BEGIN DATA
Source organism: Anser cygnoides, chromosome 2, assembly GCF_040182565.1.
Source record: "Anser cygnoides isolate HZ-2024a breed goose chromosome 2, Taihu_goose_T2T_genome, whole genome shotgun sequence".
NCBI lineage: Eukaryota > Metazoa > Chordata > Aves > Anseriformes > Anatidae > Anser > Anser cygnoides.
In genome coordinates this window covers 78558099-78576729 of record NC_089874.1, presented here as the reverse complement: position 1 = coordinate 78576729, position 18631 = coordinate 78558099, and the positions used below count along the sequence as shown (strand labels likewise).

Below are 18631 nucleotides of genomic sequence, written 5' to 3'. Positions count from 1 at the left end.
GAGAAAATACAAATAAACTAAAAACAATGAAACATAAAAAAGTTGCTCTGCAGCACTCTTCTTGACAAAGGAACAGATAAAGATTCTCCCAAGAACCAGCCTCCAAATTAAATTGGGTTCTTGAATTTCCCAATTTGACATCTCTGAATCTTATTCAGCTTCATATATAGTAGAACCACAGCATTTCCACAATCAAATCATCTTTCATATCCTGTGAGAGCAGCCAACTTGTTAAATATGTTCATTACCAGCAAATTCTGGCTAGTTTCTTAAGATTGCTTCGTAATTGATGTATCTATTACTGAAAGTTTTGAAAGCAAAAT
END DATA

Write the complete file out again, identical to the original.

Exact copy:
Source organism: Anser cygnoides, chromosome 2, assembly GCF_040182565.1.
Source record: "Anser cygnoides isolate HZ-2024a breed goose chromosome 2, Taihu_goose_T2T_genome, whole genome shotgun sequence".
NCBI lineage: Eukaryota > Metazoa > Chordata > Aves > Anseriformes > Anatidae > Anser > Anser cygnoides.
In genome coordinates this window covers 78558099-78576729 of record NC_089874.1, presented here as the reverse complement: position 1 = coordinate 78576729, position 18631 = coordinate 78558099, and the positions used below count along the sequence as shown (strand labels likewise).

Below are 18631 nucleotides of genomic sequence, written 5' to 3'. Positions count from 1 at the left end.
GAGAAAATACAAATAAACTAAAAACAATGAAACATAAAAAAGTTGCTCTGCAGCACTCTTCTTGACAAAGGAACAGATAAAGATTCTCCCAAGAACCAGCCTCCAAATTAAATTGGGTTCTTGAATTTCCCAATTTGACATCTCTGAATCTTATTCAGCTTCATATATAGTAGAACCACAGCATTTCCACAATCAAATCATCTTTCATATCCTGTGAGAGCAGCCAACTTGTTAAATATGTTCATTACCAGCAAATTCTGGCTAGTTTCTTAAGATTGCTTCGTAATTGATGTATCTATTACTGAAAGTTTTGAAAGCAAAAT